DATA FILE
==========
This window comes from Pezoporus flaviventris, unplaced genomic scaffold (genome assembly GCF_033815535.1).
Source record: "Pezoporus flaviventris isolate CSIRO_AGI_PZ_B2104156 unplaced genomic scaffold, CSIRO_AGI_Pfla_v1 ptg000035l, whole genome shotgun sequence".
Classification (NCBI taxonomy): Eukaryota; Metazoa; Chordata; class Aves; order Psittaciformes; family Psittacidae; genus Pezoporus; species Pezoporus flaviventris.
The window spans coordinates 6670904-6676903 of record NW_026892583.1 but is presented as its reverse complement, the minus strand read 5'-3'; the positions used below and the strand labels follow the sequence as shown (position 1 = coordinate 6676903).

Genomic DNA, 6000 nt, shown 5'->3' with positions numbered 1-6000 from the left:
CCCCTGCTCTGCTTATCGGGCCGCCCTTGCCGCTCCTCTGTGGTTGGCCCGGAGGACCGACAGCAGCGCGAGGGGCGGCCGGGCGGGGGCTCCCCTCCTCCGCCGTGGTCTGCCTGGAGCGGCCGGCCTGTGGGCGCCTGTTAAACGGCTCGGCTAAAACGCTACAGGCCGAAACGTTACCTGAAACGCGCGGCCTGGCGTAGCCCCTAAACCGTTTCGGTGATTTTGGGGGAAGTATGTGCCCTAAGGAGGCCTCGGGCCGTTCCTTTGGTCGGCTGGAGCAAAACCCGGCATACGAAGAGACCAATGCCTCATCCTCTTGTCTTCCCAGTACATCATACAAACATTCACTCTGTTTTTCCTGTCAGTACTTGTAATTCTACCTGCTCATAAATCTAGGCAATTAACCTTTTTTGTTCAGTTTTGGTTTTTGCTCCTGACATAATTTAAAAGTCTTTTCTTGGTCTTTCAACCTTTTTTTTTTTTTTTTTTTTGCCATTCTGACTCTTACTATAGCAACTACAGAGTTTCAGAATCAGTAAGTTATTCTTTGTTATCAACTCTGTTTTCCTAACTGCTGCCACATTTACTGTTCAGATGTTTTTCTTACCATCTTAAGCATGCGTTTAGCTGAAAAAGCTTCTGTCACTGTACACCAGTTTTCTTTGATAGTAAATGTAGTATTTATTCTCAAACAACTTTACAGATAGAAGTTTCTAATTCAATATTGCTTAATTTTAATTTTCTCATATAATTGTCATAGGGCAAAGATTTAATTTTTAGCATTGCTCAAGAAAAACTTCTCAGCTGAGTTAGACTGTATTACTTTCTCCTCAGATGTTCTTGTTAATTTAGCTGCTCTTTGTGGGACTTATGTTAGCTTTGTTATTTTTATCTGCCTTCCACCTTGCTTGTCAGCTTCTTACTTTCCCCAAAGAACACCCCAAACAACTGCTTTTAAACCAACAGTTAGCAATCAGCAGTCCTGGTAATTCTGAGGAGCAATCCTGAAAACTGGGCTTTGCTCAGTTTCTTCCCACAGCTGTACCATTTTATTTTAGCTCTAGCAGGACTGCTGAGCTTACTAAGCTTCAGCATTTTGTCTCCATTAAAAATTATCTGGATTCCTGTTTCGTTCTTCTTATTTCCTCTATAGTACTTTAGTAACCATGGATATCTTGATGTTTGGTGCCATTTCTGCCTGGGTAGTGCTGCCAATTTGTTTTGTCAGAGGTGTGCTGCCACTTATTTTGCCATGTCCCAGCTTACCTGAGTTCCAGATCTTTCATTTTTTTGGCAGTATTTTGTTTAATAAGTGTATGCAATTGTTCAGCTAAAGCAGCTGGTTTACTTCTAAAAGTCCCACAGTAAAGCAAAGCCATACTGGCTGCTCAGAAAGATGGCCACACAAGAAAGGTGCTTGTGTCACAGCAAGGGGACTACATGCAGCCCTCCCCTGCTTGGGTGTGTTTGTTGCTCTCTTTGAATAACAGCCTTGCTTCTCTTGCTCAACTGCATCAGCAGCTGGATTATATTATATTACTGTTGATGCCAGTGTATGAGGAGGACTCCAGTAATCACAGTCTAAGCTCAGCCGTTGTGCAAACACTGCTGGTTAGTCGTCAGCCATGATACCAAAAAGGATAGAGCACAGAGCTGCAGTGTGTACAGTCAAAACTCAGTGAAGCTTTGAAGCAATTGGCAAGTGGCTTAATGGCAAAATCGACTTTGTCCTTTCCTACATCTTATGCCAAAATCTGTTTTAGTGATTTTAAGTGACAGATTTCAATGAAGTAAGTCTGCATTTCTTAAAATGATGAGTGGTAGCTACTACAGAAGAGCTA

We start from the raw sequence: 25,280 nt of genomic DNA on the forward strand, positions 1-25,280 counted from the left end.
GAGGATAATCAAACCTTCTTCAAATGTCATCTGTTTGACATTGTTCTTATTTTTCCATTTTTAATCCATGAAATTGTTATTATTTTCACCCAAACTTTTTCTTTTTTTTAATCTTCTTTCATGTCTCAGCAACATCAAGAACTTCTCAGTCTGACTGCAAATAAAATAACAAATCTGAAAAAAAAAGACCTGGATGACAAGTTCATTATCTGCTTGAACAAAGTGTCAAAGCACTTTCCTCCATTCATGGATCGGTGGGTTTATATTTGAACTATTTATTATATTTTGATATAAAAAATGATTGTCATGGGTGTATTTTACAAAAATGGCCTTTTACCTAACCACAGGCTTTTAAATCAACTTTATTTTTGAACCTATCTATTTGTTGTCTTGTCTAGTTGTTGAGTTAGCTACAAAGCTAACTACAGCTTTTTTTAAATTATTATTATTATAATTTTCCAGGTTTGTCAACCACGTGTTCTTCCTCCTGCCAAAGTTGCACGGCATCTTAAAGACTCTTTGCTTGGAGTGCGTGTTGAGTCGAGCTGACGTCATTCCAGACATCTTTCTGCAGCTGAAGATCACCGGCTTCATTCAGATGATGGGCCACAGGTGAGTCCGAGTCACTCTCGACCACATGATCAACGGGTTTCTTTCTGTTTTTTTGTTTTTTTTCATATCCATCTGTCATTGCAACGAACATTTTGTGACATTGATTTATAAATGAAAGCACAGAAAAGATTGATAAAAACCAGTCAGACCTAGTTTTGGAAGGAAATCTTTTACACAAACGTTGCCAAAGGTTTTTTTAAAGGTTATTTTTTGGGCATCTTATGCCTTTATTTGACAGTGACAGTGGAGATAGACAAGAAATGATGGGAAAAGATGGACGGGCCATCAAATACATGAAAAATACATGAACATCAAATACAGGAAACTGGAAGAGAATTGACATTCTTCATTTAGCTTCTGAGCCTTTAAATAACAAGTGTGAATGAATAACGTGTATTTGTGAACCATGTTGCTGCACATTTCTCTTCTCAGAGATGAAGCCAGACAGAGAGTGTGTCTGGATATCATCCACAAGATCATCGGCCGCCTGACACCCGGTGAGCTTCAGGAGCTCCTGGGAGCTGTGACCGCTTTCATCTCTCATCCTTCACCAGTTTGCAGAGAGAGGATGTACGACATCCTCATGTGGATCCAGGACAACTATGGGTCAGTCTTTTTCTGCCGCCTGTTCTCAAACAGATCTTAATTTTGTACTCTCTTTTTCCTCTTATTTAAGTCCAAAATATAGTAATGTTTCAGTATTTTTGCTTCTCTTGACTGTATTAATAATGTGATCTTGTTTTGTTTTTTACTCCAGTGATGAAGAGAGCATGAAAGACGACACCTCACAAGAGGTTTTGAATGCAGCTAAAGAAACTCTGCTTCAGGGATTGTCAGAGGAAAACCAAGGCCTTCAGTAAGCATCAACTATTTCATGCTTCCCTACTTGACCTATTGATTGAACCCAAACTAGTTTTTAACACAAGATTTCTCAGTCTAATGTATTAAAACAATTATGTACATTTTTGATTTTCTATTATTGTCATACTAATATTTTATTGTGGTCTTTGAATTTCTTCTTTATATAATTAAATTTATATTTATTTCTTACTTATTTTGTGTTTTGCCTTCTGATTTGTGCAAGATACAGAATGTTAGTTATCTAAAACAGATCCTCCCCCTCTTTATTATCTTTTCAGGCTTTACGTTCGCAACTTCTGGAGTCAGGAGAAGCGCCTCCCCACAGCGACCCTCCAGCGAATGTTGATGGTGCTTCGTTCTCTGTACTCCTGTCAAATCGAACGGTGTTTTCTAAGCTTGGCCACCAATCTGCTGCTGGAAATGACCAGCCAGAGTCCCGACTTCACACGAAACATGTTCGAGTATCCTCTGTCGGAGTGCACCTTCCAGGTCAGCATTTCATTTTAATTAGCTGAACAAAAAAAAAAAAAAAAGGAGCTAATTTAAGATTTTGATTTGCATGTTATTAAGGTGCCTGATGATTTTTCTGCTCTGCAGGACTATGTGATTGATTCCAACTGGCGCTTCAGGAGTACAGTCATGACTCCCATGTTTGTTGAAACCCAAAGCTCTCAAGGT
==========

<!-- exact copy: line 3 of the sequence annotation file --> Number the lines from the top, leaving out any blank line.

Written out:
Classification (NCBI taxonomy): Eukaryota; Metazoa; Chordata; class Aves; order Psittaciformes; family Psittacidae; genus Pezoporus; species Pezoporus flaviventris.